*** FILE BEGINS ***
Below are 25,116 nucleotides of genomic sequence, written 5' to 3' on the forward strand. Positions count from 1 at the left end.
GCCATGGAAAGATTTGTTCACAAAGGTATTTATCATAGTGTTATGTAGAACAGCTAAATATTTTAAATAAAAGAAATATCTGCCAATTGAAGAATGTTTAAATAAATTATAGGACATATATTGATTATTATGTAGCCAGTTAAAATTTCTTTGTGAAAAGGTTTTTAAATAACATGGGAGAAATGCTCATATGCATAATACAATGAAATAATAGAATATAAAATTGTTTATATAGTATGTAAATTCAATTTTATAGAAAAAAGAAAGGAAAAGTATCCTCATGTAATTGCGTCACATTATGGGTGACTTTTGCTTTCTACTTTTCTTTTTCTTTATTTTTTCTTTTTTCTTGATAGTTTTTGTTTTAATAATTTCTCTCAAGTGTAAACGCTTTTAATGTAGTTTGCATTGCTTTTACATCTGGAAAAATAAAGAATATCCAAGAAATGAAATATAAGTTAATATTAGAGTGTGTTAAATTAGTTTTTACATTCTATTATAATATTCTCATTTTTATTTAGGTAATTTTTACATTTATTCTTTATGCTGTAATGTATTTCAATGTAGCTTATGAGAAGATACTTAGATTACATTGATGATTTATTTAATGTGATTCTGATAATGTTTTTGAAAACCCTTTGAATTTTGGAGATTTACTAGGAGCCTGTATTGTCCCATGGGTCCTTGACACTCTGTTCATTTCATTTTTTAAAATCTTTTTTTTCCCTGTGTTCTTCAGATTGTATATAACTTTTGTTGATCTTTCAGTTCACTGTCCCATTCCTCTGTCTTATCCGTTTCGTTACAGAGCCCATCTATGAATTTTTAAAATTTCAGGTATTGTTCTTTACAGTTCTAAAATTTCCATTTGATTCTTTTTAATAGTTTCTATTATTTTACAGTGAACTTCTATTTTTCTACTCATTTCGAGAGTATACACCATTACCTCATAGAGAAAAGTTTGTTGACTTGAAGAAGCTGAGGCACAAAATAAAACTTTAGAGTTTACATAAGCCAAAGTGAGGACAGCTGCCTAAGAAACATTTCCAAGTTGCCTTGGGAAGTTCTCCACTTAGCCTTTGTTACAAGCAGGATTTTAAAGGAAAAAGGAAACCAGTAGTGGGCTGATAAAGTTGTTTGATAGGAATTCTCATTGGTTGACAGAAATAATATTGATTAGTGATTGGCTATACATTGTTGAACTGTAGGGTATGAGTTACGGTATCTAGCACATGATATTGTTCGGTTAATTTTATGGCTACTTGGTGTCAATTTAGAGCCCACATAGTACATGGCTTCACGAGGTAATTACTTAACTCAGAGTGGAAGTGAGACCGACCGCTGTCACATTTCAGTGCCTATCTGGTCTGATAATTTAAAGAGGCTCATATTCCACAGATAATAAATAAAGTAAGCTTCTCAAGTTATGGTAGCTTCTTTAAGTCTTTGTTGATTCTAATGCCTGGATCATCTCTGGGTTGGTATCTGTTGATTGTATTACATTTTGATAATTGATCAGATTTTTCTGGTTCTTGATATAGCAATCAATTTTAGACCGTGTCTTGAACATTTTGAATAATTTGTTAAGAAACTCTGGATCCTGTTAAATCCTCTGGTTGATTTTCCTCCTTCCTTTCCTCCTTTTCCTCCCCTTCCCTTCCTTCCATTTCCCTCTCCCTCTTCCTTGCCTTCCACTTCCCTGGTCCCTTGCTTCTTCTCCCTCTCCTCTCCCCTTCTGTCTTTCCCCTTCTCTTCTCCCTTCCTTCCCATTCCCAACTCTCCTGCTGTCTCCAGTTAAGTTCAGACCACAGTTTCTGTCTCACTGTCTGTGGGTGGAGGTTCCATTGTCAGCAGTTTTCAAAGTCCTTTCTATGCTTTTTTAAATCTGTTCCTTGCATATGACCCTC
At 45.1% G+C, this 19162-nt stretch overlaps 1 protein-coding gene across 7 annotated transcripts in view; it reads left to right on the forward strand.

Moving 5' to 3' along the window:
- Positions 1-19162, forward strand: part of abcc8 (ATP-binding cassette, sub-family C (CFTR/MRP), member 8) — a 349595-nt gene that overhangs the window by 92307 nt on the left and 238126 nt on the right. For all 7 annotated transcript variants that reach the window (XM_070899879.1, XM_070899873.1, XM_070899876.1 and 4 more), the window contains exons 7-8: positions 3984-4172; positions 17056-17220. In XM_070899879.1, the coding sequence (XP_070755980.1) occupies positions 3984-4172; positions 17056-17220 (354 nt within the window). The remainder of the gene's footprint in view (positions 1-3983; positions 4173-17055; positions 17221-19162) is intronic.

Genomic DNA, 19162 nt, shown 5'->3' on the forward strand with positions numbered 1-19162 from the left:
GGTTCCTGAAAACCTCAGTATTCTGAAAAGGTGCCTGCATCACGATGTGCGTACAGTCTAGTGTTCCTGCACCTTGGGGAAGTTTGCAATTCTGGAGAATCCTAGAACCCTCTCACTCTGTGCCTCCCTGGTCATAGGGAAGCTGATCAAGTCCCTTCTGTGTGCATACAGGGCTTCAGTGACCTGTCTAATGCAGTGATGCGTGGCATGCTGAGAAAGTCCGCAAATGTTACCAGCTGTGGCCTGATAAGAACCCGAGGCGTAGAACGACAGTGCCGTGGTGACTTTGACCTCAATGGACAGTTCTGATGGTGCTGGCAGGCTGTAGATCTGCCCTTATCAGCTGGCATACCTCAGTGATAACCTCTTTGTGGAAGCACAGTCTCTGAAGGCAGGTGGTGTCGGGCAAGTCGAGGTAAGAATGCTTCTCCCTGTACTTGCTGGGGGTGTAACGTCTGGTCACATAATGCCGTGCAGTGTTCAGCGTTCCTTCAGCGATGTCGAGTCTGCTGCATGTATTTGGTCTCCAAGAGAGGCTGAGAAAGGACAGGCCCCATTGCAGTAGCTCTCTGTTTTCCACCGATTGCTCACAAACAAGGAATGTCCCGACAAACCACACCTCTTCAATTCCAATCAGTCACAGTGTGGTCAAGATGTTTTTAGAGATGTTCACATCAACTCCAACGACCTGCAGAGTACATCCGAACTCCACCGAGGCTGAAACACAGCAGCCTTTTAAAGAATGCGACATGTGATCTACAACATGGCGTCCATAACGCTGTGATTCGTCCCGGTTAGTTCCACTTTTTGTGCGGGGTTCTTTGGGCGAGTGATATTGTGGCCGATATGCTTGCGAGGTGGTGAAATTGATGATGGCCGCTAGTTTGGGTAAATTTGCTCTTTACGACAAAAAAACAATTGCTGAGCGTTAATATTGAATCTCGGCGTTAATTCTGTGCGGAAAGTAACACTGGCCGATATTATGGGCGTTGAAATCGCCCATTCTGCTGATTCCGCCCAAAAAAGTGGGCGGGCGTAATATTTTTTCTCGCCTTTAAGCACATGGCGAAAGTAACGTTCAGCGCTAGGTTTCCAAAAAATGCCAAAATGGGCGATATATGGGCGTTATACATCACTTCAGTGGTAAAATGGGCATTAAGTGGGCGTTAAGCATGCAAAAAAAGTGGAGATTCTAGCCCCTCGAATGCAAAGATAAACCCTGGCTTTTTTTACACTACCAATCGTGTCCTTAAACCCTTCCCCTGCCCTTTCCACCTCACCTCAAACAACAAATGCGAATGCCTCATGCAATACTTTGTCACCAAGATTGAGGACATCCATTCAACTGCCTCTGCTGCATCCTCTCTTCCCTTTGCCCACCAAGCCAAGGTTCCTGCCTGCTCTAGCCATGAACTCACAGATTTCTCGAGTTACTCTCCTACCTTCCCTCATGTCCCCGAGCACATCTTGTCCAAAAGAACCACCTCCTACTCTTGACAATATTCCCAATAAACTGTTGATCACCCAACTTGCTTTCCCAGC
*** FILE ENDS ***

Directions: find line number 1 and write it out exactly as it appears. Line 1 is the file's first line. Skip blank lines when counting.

Below are 25,116 nucleotides of genomic sequence, written 5' to 3' on the forward strand. Positions count from 1 at the left end.